(photo taken by Bob Perkosi and provided by Deltrece Daniels)
Meet Deltrece Daniels. When her sons (now young men) were young teens, she took them to a neighborhood bike co-op to participate in an earn-a-bike-program. They, as well as a parent, were required to take a three-day Bicycling 101 class as part of the program in order for the boys to earn their bikes and certificates of completion.
Deltrece had always had bikes in her life and simply wanted to support her sons. Plus, she laughed as she told me how much she likes certificates — she obtained her Associate of Applied Science degree from Kent State University and an Administrative Award Certificate in Early Childhood Education from Cuyahoga Community College, and had even earned a certificate after taking a nine–week course to become a master recycler! She didn’t really expect to “get into” bike riding the way she did. She said:
“Never say never! Because here I am. Riding in the rain. Snow. 150 miles. Camping.”
Deltrece went car-free for a year and habitually rode three miles to and from work, which helped her build her skills and experience. She then saw another certificate within her reach and achieved becoming a League of American Bicyclists Cycling Instructor*. That certification, coupled with her sixteen previous years of preschool teaching experience, made her a natural when Bike Cleveland, an advocacy non-profit for people on bikes in the Greater Cleveland area, was looking to expand its educational offerings.
As Outreach and Membership Manager for Bike Cleveland, Deltrece teaches people on bikes of all ages, but primarily adults during an education series and group rides (although there are no group rides right now during COVID-19). She also offers bicycle education, tours, and events through her own business, 3Dee Cycles.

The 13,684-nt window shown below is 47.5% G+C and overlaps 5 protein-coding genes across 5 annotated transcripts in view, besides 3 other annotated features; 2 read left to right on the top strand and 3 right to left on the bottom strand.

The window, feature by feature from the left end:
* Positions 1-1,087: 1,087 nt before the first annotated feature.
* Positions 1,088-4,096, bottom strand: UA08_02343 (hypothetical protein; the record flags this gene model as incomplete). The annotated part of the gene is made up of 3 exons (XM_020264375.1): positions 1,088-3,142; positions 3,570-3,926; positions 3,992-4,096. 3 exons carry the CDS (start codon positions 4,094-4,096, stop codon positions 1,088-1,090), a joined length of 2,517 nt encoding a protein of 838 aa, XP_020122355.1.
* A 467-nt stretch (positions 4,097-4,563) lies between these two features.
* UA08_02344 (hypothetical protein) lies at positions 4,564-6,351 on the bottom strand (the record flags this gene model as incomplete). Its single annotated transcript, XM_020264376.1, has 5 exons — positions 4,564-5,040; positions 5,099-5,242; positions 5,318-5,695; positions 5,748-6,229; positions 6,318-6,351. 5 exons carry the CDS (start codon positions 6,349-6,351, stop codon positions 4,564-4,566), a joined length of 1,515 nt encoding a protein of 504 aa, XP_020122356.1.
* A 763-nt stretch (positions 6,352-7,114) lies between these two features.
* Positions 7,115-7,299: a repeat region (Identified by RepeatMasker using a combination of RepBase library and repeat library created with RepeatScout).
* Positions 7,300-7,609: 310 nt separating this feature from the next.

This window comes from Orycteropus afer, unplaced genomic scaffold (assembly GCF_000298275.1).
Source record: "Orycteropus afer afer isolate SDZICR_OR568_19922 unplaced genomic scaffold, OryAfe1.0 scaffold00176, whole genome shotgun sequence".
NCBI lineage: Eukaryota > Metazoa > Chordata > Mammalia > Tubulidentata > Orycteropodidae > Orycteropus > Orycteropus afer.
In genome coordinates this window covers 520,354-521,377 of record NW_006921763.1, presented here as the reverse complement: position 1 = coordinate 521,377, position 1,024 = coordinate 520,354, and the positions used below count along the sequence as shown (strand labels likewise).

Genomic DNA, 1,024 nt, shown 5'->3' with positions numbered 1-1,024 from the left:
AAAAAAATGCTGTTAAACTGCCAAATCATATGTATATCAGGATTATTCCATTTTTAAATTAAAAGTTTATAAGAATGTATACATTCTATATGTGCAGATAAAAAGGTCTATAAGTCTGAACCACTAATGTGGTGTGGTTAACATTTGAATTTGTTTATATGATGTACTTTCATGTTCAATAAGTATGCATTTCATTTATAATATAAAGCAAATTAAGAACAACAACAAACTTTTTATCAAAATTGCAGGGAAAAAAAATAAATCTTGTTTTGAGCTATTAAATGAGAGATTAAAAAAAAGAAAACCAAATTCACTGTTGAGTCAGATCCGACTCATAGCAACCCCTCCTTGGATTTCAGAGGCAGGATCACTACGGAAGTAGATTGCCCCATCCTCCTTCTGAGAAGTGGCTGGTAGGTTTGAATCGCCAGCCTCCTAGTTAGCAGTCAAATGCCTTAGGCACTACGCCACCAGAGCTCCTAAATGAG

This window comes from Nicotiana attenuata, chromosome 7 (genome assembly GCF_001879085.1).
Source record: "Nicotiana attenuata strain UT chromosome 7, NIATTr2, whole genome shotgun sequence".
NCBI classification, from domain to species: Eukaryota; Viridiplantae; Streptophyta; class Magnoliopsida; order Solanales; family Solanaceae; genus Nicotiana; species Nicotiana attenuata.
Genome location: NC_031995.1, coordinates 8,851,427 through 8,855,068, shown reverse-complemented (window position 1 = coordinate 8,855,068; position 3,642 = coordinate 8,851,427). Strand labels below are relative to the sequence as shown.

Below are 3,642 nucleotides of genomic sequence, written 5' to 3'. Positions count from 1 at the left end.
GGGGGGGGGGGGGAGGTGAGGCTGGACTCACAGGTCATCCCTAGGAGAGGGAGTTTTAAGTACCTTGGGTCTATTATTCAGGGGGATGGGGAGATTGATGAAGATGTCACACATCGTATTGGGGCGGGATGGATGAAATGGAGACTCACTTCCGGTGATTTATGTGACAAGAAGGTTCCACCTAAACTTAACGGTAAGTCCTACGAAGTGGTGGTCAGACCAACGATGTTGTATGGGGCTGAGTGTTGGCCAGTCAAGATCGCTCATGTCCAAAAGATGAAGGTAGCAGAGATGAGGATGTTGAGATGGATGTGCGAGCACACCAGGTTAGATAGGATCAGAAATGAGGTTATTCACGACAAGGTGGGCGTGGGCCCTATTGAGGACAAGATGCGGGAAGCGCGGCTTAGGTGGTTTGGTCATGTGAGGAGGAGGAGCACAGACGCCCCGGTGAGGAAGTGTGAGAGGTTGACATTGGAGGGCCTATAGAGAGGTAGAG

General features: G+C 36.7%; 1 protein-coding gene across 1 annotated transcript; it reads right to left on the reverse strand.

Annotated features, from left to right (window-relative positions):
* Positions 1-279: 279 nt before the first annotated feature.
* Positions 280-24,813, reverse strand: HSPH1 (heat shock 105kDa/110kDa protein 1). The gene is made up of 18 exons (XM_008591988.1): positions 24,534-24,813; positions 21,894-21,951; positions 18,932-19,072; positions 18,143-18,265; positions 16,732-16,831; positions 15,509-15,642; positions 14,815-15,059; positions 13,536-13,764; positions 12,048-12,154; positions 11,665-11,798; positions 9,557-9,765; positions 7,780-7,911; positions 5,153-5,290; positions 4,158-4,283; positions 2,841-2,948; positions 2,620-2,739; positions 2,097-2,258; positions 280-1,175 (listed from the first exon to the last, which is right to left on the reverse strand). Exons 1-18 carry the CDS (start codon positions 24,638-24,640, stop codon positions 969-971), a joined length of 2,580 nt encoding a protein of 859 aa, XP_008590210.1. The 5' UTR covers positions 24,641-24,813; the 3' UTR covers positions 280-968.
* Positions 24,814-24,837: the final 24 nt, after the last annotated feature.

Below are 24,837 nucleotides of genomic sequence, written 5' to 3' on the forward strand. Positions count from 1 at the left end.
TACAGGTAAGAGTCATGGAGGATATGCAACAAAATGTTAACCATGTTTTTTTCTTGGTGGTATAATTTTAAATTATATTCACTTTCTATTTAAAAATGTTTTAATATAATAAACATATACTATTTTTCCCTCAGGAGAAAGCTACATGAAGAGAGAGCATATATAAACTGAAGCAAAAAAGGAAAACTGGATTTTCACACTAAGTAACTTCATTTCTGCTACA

Deltrece, who also serves as the Shero/Head of Black Girls Do Bikes Cleveland**, is especially excited about what she sees happening when women ride bikes. She shared about the time one woman with whom she was riding on the Gap Trail from Washington D.C. to Pittsburgh almost dropped out with just eight miles to go but persevered, as well as what she sees at the women-only tire-changing workshop she teaches. It comes down to one word, she said:
Deltrece also loves it when advanced riders show up to her classes and group rides because, as she says humbly:
“I don’t know everything, and that’s all right. I can teach based on my experience, but there’s always more to learn.”
It sounds like there may be even more certificates in Deltrece’s future.
* If you are interested in becoming a League Cycling Instructor, see here for details and to find out where the intensive classes are being offered (note there is one currently scheduled for Cleveland in mid-September). People pursue this certification for many reasons, and everyone’s journey is different. If interested, I take you through mine as it was happening in my book Traveling at the Speed of Bike.
** See here to see if there is a Black Girls Do Bikes chapter near you, or to find out how to start a chapter in your community or at your college.
Tap in every day in August for my “You Go, Girl” series showcasing 31 Women in 31 Days who are making it more welcoming to ride bikes in the USA. If interested, you may enjoy my book, Traveling at the Speed of Bike. All proceeds from the sale of my book help more women and girls ride bikes.
The complete series:
10. Meet Irene Lutts
14. Meet Jenn Dice
28. Meet Megan Ramey
30. Meet Aly Nicklas